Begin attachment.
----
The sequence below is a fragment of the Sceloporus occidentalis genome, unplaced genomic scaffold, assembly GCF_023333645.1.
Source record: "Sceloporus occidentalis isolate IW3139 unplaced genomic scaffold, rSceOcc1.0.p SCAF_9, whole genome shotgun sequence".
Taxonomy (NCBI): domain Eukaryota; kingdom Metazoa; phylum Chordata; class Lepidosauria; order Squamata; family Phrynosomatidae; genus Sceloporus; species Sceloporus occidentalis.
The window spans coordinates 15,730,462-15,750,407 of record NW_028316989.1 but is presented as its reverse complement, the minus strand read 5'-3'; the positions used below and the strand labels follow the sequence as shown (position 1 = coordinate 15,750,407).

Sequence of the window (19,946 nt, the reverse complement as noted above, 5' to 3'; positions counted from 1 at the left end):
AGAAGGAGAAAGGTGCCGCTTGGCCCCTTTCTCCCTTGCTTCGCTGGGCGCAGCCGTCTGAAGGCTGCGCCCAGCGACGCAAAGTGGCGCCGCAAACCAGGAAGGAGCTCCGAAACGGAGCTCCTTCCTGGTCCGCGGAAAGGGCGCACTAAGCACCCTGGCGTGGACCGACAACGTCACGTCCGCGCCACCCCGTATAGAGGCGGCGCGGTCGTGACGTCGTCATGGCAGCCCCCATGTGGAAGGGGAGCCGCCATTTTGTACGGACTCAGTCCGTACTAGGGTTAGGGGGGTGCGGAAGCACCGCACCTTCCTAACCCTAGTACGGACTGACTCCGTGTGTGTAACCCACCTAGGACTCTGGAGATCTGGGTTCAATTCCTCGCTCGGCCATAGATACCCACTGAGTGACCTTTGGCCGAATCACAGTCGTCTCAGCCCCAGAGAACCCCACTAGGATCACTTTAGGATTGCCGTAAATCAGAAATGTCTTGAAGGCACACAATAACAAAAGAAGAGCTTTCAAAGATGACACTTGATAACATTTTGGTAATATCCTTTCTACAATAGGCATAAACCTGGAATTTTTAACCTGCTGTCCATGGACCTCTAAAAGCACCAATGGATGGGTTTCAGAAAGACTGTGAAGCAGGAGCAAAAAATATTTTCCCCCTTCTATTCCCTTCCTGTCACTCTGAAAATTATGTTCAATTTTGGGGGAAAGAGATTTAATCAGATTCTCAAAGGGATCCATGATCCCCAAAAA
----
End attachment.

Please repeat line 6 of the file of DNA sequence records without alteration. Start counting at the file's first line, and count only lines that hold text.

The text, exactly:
AGAAGGAGAAAGGTGCCGCTTGGCCCCTTTCTCCCTTGCTTCGCTGGGCGCAGCCGTCTGAAGGCTGCGCCCAGCGACGCAAAGTGGCGCCGCAAACCAGGAAGGAGCTCCGAAACGGAGCTCCTTCCTGGTCCGCGGAAAGGGCGCACTAAGCACCCTGGCGTGGACCGACAACGTCACGTCCGCGCCACCCCGTATAGAGGCGGCGCGGTCGTGACGTCGTCATGGCAGCCCCCATGTGGAAGGGGAGCCGCCATTTTGTACGGACTCAGTCCGTACTAGGGTTAGGGGGGTGCGGAAGCACCGCACCTTCCTAACCCTAGTACGGACTGACTCCGTGTGTGTAACCCACCTAGGACTCTGGAGATCTGGGTTCAATTCCTCGCTCGGCCATAGATACCCACTGAGTGACCTTTGGCCGAATCACAGTCGTCTCAGCCCCAGAGAACCCCACTAGGATCACTTTAGGATTGCCGTAAATCAGAAATGTCTTGAAGGCACACAATAACAAAAGAAGAGCTTTCAAAGATGACACTTGATAACATTTTGGTAATATCCTTTCTACAATAGGCATAAACCTGGAATTTTTAACCTGCTGTCCATGGACCTCTAAAAGCACCAATGGATGGGTTTCAGAAAGACTGTGAAGCAGGAGCAAAAAATATTTTCCCCCTTCTATTCCCTTCCTGTCACTCTGAAAATTATGTTCAATTTTGGGGGAAAGAGATTTAATCAGATTCTCAAAGGGATCCATGATCCCCAAAAA